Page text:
Assessing the net clinical benefit of reducing revascularizations is complicated. Appropriateness criteria for coronary revascularization are intricate and vary on the basis of an individual patient’s clinical data, including angina severity and results from biomarker, invasive, and noninvasive tests (21). Because all patients cannot receive all possible tests before revascularization, these decisions are made on the basis of available data. The findings from this trial suggest that the order in which tests are conducted, and perhaps the location of care delivery, influences decisions regarding the need for revascularization. From 1 vantage point, it appears that some OU CMR participants avoided revascularization without compromising clinical outcomes. From another perspective, the patients receiving revascularization (Table 5) all appear to have had critical stenoses justifying intervention. It is unknown whether patients with similar coronary phenotypes were in the OU CMR group, but the randomized design makes that likely. One interpretation is that in patients with symptoms attributed to unstable angina, stenotic vessels thought to be the cause of the patients’ symptoms may not actually cause inducible ischemia as measured by stress CMR. In these circumstances, appropriateness criteria would support a trial of medical therapy in some patients with single-vessel or 2-vessel disease and low-risk findings on noninvasive testing (21).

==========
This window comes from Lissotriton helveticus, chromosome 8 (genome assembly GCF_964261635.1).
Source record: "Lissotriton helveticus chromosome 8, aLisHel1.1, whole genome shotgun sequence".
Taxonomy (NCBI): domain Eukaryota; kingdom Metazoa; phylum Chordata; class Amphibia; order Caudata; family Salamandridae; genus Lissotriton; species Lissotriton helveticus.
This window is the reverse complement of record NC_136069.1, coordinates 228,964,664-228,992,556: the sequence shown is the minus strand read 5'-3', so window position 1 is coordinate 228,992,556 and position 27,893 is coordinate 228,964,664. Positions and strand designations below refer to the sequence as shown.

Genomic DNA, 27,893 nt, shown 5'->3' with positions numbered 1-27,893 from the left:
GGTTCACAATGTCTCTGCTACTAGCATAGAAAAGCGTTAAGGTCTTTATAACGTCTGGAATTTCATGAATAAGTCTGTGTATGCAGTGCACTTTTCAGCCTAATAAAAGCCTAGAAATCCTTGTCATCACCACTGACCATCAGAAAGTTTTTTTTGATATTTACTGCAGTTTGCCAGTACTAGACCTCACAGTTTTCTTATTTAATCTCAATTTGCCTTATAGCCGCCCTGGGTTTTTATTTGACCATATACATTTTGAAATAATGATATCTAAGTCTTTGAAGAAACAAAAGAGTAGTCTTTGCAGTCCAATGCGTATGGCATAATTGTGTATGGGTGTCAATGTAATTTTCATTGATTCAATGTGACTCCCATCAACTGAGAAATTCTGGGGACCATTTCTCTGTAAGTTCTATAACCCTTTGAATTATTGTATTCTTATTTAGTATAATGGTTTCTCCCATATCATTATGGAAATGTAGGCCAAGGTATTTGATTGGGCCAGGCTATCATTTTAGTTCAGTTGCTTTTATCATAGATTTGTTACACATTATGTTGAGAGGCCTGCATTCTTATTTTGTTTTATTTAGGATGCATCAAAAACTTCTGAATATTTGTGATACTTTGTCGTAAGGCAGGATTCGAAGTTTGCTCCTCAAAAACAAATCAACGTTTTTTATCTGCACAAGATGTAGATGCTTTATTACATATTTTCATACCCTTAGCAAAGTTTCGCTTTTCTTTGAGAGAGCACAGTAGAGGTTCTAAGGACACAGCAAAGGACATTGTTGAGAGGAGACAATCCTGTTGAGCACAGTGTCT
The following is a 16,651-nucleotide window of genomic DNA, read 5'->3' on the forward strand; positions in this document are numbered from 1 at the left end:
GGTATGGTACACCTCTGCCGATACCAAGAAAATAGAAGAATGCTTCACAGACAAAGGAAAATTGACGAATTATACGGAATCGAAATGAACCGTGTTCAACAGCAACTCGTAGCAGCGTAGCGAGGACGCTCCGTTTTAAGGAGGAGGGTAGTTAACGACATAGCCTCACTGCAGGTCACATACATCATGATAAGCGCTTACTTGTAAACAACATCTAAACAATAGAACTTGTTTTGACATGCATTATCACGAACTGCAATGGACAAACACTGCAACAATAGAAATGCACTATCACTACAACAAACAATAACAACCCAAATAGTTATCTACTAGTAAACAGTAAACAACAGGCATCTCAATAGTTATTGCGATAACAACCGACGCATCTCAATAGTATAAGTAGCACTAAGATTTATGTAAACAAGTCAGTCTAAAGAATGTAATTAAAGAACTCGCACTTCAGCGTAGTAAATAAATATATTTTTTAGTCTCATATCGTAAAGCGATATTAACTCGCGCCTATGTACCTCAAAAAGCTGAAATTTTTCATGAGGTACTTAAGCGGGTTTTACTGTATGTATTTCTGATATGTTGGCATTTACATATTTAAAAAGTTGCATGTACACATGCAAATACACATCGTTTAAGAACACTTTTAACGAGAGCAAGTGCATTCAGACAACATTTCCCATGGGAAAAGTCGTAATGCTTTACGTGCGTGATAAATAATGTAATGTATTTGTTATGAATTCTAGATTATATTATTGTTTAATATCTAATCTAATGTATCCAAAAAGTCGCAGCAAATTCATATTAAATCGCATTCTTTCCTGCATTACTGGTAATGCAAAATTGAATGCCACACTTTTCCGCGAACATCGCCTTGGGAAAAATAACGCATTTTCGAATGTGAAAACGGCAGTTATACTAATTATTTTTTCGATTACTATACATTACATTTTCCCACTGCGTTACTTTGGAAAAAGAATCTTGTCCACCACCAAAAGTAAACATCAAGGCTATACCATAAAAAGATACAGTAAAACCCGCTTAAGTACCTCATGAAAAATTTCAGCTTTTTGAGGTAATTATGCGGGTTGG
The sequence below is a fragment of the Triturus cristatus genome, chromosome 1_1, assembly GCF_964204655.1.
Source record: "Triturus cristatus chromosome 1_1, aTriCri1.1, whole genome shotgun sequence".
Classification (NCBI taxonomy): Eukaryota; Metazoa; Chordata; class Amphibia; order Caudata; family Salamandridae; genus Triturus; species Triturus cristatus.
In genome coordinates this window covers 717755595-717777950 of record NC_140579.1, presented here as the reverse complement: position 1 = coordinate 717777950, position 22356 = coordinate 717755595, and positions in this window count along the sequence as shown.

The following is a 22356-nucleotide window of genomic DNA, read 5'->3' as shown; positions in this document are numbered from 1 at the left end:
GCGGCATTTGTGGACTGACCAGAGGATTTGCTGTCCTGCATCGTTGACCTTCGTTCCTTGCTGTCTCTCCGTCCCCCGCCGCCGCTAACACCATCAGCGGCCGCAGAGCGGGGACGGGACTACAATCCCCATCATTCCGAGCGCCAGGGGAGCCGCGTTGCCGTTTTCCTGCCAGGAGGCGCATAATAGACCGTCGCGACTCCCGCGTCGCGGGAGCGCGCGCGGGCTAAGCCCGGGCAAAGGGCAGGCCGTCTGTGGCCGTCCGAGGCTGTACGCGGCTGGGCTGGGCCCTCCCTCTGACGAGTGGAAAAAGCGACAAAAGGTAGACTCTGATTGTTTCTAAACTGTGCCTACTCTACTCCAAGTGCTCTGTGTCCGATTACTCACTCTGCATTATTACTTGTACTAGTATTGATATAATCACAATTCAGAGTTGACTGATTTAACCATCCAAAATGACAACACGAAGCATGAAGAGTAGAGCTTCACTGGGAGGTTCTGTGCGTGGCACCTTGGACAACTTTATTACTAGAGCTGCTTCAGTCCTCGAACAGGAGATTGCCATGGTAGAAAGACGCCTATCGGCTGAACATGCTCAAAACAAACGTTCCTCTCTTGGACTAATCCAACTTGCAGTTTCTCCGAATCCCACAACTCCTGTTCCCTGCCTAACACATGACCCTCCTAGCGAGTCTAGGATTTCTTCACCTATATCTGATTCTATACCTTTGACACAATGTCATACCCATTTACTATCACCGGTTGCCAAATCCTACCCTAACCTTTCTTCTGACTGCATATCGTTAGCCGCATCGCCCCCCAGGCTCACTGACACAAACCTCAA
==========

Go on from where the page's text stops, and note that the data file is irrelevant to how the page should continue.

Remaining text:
A similar and related finding is the management of patients with small troponin elevations. Patients with elevated troponin values are often referred for revascularization because of a recognized benefit of an early invasive strategy in patients with non–ST-segment elevation ACS, with the largest benefit observed in patients with elevated serum troponin levels (14). Recently, troponin assays have become more sensitive, and MI has been redefined to include patients with smaller elevations in troponin (18). It remains unclear whether data supporting an early invasive strategy in “troponin-positive” patients extends to these lower-grade troponin elevations. Mills et al. (22) reported the impact of more sensitive troponin assays on mortality. In the 2 time periods during which low-grade elevations were blinded or revealed to care providers, patients benefited from improved outcomes when the low-grade elevations were revealed. However, the main benefit from the lower troponin threshold appeared to be derived from more aggressive medical therapy, with no significant difference in revascularization rates. In our trial, 5 participants had peak troponin values higher than the upper limit of normal and <1.0 ng/ml before any coronary intervention. Of these “small” elevations, 3 underwent vasodilator CMR or stress echocardiography as the first test, leading to uneventful discharge. These very preliminary findings suggest that highly accurate noninvasive testing may aid in the selection of patients for invasive testing and revascularization.